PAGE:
Damages are the pecuniary recompense given by process of law to a person for the actionable wrong that another has done him. Damages may, on occasion, be awarded where the plaintiff has suffered no ascertainable damage: damage may be presumed.
Per Robert Goff, J in Satef-Huttenes Albertus SpA v Paloma Tercera Shipping Co SA (The Pegase),  1 Lloyd’s Rep 175, at p.183:
The two governing principles - the principle of causation and the limiting principle of remoteness of damage - provide, in their developed form, the solution to most problems of damages. Furthermore, I can find in the cases no rule of policy either excluding, or imposing special criteria in respect of, the recovery of damages for loss of profits, whether the relevant contract be a contract of sale or a contract of carriage, whether the breach be non-delivery or delayed delivery, and whether the profits claimed to have been lost are resale profits or profits from loss of use (which I shall call user profits). It is true that, in point of fact, lost profits are seldom recovered as damages; but that appears to follow simply from the application of the ordinary principles of causation and remoteness. This experience is reflected in the prima facie or normal measures of damages that are applied, almost as a matter of course, in so many cases. These prima facie measures of recovery are simply practical rules of thumb, of great usefulness, which are applicable in a large number of cases. Thus in contracts of sale of goods, where there is an available market for the goods the prima facie measure of damages for non-delivery is the difference between the contract price of the goods and their market price at the time when they ought to have been delivered… A similar prima facie measure of damages applies in cases of delayed delivery; and the contrast between contract and market price may similarly provide the prima facie measure of damages for breach of other contracts, e.g., the repudiation of a time-charter. But it is to be observed that, in each of these cases, the prima facie measure of damages presupposes the existence of an available market for the goods at the date of breach. This is because the existence of an available market will generally mean that the innocent party can, at the date of breach acquire a substitute from the market - for example, in cases of sale, the buyer can buy in substitute goods. That being so, he cannot usually say that the breach has caused the loss of any particular profits: the principle of causation normally excludes, in such cases, a recovery of damages in respect of lost profits.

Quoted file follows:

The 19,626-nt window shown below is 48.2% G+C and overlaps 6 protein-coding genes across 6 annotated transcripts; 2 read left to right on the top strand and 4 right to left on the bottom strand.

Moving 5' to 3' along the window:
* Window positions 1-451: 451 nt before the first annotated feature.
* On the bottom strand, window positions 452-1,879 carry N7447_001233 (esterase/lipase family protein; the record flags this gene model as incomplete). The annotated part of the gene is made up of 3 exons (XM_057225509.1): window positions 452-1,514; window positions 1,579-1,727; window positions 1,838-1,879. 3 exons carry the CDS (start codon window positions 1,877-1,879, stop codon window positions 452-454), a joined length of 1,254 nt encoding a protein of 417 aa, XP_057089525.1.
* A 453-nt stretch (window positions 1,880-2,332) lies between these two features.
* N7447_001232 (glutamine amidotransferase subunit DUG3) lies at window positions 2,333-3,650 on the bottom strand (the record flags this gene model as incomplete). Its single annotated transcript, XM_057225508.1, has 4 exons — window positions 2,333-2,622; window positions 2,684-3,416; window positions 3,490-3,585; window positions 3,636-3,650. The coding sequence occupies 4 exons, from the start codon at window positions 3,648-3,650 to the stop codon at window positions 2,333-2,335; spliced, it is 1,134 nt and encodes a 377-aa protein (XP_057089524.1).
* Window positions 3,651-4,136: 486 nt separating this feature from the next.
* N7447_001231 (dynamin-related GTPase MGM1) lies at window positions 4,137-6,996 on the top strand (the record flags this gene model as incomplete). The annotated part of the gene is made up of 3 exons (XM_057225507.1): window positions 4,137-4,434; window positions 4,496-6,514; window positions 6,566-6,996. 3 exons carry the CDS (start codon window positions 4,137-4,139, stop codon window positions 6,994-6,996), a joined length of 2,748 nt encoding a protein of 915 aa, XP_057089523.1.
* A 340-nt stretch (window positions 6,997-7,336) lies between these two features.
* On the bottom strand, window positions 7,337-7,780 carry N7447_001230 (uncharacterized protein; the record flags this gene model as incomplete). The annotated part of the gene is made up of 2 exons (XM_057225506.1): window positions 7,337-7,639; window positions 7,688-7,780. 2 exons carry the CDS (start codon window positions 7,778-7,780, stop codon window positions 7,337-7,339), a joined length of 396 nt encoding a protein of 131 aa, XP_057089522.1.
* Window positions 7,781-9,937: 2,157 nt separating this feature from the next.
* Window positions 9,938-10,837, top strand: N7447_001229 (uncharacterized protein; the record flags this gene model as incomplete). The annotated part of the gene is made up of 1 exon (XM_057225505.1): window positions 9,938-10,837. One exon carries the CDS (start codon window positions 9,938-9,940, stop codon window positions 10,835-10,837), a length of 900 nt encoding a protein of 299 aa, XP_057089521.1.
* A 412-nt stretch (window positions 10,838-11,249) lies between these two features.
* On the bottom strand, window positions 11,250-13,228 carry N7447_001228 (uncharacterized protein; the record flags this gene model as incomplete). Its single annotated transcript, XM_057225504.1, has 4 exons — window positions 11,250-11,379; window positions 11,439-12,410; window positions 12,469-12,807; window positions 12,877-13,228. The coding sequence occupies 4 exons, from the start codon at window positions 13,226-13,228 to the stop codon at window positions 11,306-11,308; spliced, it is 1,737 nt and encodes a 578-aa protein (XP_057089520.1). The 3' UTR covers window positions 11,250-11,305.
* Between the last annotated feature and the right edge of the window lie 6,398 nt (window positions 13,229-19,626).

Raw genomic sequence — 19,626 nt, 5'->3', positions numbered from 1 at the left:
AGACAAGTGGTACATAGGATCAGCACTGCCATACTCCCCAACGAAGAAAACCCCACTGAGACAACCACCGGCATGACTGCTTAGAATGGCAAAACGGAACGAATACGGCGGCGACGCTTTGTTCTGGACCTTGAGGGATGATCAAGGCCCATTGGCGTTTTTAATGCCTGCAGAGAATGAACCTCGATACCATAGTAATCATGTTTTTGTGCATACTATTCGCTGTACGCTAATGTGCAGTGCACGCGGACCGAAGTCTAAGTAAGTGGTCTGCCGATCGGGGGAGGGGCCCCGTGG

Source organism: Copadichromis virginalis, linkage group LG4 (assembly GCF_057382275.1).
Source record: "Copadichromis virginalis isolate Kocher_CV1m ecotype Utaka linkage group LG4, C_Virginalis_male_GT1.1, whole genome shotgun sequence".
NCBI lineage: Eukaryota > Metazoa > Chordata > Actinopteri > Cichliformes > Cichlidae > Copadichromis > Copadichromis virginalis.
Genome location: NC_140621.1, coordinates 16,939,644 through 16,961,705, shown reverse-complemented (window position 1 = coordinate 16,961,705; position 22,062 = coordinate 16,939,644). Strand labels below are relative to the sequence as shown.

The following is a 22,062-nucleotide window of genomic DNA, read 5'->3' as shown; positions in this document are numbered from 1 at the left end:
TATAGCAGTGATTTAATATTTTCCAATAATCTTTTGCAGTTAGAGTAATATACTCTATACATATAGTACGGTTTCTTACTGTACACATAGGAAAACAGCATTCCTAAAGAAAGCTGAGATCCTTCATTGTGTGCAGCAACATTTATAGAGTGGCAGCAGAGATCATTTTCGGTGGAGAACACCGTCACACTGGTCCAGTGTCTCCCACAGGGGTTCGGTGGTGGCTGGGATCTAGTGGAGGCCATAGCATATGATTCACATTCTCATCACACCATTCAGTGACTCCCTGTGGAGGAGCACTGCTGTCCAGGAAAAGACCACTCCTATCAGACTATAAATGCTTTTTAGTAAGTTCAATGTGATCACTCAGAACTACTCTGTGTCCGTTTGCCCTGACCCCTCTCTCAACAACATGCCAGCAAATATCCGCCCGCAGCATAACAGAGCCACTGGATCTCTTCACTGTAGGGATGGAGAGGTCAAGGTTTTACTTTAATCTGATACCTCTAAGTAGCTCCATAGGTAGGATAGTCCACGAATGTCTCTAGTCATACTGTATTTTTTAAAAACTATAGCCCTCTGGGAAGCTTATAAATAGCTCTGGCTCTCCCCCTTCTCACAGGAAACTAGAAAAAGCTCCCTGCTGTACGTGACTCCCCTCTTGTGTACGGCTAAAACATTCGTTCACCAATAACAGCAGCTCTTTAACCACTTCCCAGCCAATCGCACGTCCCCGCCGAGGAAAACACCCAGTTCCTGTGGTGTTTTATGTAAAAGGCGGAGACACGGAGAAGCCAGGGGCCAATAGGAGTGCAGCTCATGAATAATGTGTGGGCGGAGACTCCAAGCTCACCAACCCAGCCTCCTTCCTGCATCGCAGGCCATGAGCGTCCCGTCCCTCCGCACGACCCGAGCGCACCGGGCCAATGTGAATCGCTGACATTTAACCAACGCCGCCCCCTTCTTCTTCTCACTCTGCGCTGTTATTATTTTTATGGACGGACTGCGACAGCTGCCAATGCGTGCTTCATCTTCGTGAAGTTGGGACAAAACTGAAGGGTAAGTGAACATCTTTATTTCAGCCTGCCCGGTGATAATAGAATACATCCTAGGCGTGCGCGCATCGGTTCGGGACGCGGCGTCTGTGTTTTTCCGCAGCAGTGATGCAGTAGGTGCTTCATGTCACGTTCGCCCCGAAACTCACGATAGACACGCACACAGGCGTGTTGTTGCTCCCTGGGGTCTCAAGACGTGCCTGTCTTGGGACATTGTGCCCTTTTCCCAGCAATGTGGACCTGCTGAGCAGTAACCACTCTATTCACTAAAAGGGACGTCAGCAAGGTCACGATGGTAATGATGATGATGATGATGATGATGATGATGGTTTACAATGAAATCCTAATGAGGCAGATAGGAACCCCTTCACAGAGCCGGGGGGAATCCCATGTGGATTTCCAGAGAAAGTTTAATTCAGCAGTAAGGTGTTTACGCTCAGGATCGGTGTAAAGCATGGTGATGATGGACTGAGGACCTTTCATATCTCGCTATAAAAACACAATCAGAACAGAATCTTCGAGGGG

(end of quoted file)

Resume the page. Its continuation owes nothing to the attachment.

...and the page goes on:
In Polypearl Ltd v E.On Energy Solutions Ltd  EWHC 3045 (QB) by Behrens J at para 64:
64.… The starting point is that, as a matter of general law, a claim for loss of profits may be either a direct or an indirect loss. It will be a direct loss if, at the time the contract was entered into, it was likely to result from the breach in question. [See McGregor on Damages 19th Ed at paragraph 18-167]. It will be indirect if there are special circumstances known to the contract breaker at the time of the contract such that a breach would be liable to cause more loss. [Claimant] submits that the loss of profits claim in this case is a direct loss. He submits that the most obvious (and likely) loss from the breach of an obligation to purchase Product is loss of profit. I agree with that submission though it would be possible to conceive of other claims of loss of profit arising from other breaches which would be categorised as indirect.